Customer Reviews: The Last Empress: Madame Chiang Kai-shek and the Birth of Modern China
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Showing 1-7 of 7 reviews(3 star). Show all reviews
on December 14, 2009
Madame Chiang Kai-shek was, as journalists like to say, a good story. It is a story of wartime travails, of high-stakes political gambling, of an epic fight-to-the-finish between authoritarian Nationalists and radical Communists. It's also a story of a tempestuous partnership between an ascetic military man and his glamorous, winsome, shrewd and luxury-loving wife. He needed her connections to American money. She needed his access to power. Time magazine named them "Man and Woman of the Year" for 1937, essentially colluding in their myth-making. Together, they led China, and then lost it.

Madame Chiang dazzled Franklin Roosevelt, bedded Wendell Wilkie, backstabbed Gen. Joseph Stilwell and, for a time, enthralled the greater American public. Dynamic, vain, literary and ambitious -- she's a great subject for a long biography.

This is a beautifully designed book, with an inviting cover and an excellent array of photographs inside. Unfortunately, what lies between the covers is not as magical. The writing is OK, but Pakula often seems tone-deaf to the subtleties of Chinese culture and history. Then again, Madame Chiang's story is so engrossing that, for those who like an old-fashioned approach, this long-form rendering is still pretty absorbing. Madame Chiang's life spanned the entire 20th century, and she lived through a period of considerable upheaval, intersecting with quite a cast of characters.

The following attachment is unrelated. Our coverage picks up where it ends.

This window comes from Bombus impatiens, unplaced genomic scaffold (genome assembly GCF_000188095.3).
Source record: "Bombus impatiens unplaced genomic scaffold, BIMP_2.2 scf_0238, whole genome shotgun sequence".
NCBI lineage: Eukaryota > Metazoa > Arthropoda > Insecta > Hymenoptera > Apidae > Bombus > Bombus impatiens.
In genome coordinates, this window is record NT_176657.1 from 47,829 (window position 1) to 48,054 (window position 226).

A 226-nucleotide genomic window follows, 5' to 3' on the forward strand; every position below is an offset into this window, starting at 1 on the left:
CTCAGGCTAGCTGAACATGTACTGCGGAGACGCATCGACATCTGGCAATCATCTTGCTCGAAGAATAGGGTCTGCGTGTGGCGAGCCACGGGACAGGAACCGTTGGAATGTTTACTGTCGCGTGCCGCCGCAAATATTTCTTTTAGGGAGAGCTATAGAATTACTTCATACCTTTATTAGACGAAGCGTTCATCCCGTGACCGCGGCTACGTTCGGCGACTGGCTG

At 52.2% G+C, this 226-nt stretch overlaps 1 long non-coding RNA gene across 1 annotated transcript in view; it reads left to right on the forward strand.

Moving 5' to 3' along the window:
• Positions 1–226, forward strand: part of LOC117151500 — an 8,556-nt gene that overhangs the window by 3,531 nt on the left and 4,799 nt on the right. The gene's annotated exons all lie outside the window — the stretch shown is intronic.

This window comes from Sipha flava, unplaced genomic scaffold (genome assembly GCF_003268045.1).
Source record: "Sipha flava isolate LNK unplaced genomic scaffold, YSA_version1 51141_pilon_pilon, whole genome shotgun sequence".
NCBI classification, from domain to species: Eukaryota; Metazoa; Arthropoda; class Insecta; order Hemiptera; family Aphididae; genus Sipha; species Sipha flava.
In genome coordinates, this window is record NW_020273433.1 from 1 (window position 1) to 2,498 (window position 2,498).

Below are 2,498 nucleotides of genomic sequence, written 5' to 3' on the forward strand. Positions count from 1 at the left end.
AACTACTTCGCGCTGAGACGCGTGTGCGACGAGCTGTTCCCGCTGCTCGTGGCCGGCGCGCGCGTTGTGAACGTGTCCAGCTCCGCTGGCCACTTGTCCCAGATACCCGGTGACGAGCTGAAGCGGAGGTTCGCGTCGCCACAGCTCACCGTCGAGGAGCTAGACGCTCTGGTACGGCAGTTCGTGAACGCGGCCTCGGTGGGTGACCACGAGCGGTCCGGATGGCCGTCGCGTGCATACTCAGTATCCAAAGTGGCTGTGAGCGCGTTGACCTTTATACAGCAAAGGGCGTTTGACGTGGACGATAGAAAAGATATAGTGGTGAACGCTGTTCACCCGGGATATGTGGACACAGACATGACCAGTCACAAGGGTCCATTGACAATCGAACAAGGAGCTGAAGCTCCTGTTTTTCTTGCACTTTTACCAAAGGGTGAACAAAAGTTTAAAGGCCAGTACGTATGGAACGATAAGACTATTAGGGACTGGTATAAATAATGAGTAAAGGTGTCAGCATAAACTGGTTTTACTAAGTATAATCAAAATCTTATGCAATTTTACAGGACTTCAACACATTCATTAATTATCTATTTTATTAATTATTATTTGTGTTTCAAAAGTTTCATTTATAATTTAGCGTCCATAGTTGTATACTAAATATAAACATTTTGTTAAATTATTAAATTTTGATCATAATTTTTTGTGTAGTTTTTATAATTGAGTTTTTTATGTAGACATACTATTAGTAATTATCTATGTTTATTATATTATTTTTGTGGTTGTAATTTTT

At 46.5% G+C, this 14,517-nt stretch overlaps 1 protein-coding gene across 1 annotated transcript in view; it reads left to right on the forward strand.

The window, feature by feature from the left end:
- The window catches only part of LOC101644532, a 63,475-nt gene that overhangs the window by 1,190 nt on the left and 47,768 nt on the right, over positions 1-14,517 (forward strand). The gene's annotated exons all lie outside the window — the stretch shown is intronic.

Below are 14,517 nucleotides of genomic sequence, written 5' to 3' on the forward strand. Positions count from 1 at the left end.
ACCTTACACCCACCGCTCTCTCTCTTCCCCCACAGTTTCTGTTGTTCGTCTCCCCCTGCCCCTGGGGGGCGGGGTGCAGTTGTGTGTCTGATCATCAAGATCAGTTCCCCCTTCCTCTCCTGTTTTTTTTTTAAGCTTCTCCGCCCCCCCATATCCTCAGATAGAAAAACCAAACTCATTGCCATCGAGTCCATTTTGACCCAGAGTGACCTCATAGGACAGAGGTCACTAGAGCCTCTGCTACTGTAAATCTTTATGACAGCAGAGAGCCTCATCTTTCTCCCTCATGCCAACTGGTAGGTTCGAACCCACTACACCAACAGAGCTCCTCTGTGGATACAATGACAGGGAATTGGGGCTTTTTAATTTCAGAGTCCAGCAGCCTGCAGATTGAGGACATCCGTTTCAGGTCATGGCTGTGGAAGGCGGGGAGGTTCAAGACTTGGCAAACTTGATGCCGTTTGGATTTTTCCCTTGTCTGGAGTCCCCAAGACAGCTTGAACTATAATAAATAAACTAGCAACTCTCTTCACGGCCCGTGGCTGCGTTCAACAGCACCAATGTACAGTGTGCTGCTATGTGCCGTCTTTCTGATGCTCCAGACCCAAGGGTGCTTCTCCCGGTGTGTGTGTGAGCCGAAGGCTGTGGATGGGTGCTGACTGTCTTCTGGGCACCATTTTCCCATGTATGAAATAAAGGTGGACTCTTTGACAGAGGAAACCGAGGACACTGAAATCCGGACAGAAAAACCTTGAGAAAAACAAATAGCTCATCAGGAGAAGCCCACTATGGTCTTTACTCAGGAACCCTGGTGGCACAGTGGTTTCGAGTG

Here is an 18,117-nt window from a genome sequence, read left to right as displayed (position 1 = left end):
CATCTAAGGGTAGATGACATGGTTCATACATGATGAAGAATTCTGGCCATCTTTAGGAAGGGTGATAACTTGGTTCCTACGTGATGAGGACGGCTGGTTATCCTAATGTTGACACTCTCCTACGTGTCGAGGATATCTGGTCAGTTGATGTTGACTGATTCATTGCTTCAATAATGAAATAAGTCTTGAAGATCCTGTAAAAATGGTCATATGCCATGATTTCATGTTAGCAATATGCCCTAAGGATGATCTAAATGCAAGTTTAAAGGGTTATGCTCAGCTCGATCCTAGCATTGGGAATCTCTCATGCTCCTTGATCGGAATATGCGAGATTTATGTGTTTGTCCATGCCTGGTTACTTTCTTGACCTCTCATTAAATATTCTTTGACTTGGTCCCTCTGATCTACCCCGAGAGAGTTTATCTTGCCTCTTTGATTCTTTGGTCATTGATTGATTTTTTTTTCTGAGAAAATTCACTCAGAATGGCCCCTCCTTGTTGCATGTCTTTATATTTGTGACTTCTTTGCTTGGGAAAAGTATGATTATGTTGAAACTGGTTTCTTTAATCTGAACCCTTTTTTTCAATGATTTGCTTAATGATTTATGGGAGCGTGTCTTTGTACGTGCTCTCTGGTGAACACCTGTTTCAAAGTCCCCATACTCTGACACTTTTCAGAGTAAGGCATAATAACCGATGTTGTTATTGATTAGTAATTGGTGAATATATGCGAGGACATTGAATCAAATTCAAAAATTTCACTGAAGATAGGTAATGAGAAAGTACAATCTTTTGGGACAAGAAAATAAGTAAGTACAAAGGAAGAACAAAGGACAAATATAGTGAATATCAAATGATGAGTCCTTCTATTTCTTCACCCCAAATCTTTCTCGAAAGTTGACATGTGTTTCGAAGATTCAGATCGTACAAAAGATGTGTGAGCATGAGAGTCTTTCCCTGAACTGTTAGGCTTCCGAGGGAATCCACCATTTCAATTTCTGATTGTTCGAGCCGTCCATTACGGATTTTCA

Born in the last years of the 19th century, May-ling Soong was the youngest of three sisters whose father, Charlie, a Christian who made millions printing Bibles, bucked Chinese tradition by raising his daughters to be independent, savvy and ambitious. The eldest became one of China's richest women. The second married Sun Yat-sen, China's first president, and then cast her lot with Mao and the Communists. May-ling went to the U.S. for schooling at age 10, first in Georgia and then at Wellesley. When she returned to Shanghai, she said: "the only thing Oriental about me is my face." Before long, however, she took to wearing elegant, body-hugging Chinese gowns on her slender figure. She drew many suitors, but none had quite the promise of young Chiang Kai-shek, a general who believed himself destined to lead China into a modern era. Chiang had to divorce one wife, pack off a second to graduate school in New York and promise to convert to Christianity before May-ling's mother would approve the match.

"In seeking out a wife with money and power behind her, Chiang had found a woman with ideas and energy as well," writes Pakula. May-ling had more than ideas and energy. She soon became a poised partner who could soften his imperiousness, write his speeches and eventually become his best diplomat and public relations agent. When Chiang joined Roosevelt and Churchill for a summit in Cairo, his wife simultaneously translated and refashioned his remarks.

Her finest hour came in 1943, when she went to the U.S. to appeal for support in the war against Japan. With a Georgia lilt in her fluent English, and impassioned speeches about an ancient culture transforming into a democracy, Madame Chiang charmed Washington and Congress. By the time she was done touring the country, she had secured political support for billions in aid. How much of it ended up in the pockets of the Chiangs and Soongs is an enduring mystery. Pakula made considerable efforts to find a paper trail, with limited success.

Madame Chiang suffered mysterious illnesses, and took lengthy stays in U.S. hospitals, with long separations from her husband. Their relationship was complex. There are signs of tenderness in surviving letters and telegrams, as well as eyewitness accounts of vicious arguments. Pakula airs some intriguing anecdotes. One has May-ling confiding to a friend that she and Chiang were never intimate, because he wanted no more children. Another suggests that he had been rendered infertile from venereal disease, and never told her. She did have a passionate affair with Wilkie, Roosevelt's ex-rival for president. But she remained childless.